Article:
Anyone know what year this could be?
1917 or possibly 1918.
There is no access for a battery in the trunk deck. Likewise, no corresponding bend in sheet metal in the trunk/turtle deck.
The handles on the turtle deck are the early forged style with brass escutcheons. (These were used at least through the 1917 model year. I'm not sure if 1918 had forged or stamped handles.)
I have a 1917 engine I could put in it. I would love to get that if it was a little cheaper.
Looking at it again and zooming in on the pictures, I see there appears a to be a hole for a starter switch in the sheet metal. Also, the cowl brackets that hold the firewall are not '17 style ('17 used blocks, not angle iron) and there are two additional holes in the cowl like later cars.
Maybe it's a non-starter 1919-21 with an earlier trunk.
How about between 17-21.
It seems the body was lifted off the chassis. The body seems to intact to have been thrown off years ago. Not that it makes any difference but I wonder what happened to the chassis. The body couldn't have been laying out in the pasture for years and years as the wood is still fairly decent. HMMM.
These cars can sometimes be hard to pinpoint what year they are because of the overlapping of parts during that era and how they built them unless you have the original chassis still with it.
Doing more studying, I would say 1919-20 for the body. (I have an unrestored '17 roadster.)
If I could see the body in person, I could do a better job of pinpointing.
The firewall is modern plywood - not Ford factory at all. My guess is that 20 to 40 years ago either someone took apart a roadster or started gathering the parts to build a roadster, gave up and let it sit outside. It may have also sat outside prior to the attempt to restore.
The trunk is 1914 through 1917 due to the forged handles.
I would say the body is 1919 -20 due to the starter hole button, angle iron cowl brackets and, assuming they are factory, the two additional holes in the cowl. (There's a third additional hole in the cowl which is not factory - there is a bolt in it in the photo). Because there are no holes in the body for top saddle arms, the body can't be later than the 1920 model year.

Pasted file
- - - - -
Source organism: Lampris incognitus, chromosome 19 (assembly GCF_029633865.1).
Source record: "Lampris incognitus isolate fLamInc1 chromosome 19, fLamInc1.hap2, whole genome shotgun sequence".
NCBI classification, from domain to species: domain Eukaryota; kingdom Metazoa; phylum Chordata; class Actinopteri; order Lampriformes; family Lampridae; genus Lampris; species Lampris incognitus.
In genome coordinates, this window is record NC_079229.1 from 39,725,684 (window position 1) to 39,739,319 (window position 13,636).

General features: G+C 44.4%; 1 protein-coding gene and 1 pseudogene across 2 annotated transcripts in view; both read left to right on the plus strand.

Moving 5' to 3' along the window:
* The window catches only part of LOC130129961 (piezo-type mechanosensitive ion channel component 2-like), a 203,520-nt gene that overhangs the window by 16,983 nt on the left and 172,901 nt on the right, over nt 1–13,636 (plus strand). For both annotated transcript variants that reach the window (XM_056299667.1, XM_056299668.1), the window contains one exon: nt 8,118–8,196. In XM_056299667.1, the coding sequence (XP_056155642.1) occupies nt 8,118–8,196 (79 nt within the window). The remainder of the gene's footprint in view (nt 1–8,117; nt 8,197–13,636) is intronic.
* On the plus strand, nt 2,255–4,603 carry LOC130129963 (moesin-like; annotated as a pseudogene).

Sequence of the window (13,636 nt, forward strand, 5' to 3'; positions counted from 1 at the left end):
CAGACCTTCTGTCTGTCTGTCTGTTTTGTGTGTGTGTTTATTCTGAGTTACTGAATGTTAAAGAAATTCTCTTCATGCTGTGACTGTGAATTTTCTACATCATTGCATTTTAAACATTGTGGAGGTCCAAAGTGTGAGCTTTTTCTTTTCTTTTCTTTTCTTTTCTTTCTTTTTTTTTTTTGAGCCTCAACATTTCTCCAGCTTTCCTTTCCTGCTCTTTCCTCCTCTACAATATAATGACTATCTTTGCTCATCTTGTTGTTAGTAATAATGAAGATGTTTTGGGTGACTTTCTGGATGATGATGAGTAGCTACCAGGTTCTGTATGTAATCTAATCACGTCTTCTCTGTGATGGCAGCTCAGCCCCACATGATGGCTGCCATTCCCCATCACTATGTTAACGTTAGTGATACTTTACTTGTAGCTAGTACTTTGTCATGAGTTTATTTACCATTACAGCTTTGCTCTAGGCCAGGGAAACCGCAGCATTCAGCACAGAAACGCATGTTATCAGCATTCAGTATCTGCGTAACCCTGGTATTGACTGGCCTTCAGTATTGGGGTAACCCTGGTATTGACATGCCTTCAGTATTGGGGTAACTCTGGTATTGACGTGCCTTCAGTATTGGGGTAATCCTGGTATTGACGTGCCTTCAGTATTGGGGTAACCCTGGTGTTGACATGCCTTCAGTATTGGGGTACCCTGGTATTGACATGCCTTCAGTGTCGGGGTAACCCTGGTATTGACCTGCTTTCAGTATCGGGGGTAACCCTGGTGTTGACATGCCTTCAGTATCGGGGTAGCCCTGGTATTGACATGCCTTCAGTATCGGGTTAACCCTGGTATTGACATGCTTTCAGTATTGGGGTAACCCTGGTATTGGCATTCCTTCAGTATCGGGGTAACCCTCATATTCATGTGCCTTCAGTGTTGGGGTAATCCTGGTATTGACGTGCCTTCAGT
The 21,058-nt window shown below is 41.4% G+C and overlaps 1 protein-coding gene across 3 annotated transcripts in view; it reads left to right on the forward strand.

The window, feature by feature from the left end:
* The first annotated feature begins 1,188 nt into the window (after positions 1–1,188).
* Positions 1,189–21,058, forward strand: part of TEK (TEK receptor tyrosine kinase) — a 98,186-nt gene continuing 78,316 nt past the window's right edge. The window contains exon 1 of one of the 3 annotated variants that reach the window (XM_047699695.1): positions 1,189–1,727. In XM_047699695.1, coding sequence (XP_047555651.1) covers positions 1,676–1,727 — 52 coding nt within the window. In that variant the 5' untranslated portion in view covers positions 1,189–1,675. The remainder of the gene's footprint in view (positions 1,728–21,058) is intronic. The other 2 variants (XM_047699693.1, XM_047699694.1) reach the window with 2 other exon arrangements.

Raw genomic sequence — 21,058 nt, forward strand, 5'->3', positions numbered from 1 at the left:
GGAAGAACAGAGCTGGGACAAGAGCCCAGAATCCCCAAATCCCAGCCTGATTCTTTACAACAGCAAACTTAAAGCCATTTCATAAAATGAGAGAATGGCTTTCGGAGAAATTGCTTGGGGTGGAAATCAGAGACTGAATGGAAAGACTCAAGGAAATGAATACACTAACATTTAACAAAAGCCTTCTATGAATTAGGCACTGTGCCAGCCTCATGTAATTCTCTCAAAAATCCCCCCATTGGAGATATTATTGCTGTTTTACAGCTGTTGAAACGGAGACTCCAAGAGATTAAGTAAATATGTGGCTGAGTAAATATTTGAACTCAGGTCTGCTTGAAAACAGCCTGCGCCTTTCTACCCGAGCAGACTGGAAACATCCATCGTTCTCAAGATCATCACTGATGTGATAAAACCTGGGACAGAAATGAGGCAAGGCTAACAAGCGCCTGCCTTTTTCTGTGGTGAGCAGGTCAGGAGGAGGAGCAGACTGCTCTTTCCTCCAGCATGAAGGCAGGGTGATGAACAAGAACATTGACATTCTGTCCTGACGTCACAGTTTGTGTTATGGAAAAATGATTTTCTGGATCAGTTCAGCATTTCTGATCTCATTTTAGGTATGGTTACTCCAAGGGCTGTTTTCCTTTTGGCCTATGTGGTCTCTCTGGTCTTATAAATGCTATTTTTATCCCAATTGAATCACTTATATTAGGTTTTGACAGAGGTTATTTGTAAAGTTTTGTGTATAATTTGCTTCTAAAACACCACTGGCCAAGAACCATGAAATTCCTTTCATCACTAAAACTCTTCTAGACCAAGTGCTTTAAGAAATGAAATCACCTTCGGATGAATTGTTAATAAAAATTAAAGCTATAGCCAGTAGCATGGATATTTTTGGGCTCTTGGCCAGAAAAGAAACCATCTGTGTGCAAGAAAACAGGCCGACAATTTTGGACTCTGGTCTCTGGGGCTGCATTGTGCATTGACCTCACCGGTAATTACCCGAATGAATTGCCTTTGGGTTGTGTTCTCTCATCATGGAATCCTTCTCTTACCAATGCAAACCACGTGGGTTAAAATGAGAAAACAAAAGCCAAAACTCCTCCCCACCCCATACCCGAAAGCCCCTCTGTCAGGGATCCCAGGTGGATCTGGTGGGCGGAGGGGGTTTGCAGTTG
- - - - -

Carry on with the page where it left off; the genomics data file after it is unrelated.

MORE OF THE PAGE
You can see the two bolts in the back for the kerosene lamp bracket. This along with the lack of battery access in the trunk deck is also an indication of a non-starter, non-demountable rim car.
Maybe I'm too picky, but there's no way I'd plunk down that kind of money for all that lace.
I agree totally with Eric's analysis. Early 14-17 turtledeck combined with a 1919 body (for the reasons Eric stated). I also agree with Steve: turtledeck is almost toast. It would need the back panel, corner pieces fabricated and also repair done to the lid edge. Whole back of the body is corroded including cast trim strips and seat frame. The side panels are badly pitted on the lower inside and after bead blasting with probably have holes on the lower portion. Not much of use left. In earlier years I tossed parts that were better than these. It can be fixed but will take skill and a "labor of love".
You guys wouldn't know a decent body if it rolled up and bit you on the butt. I have started with far less than that and built some really nice bodies. Sure,it takes work,and some metal skills,but this isn't that bad a body.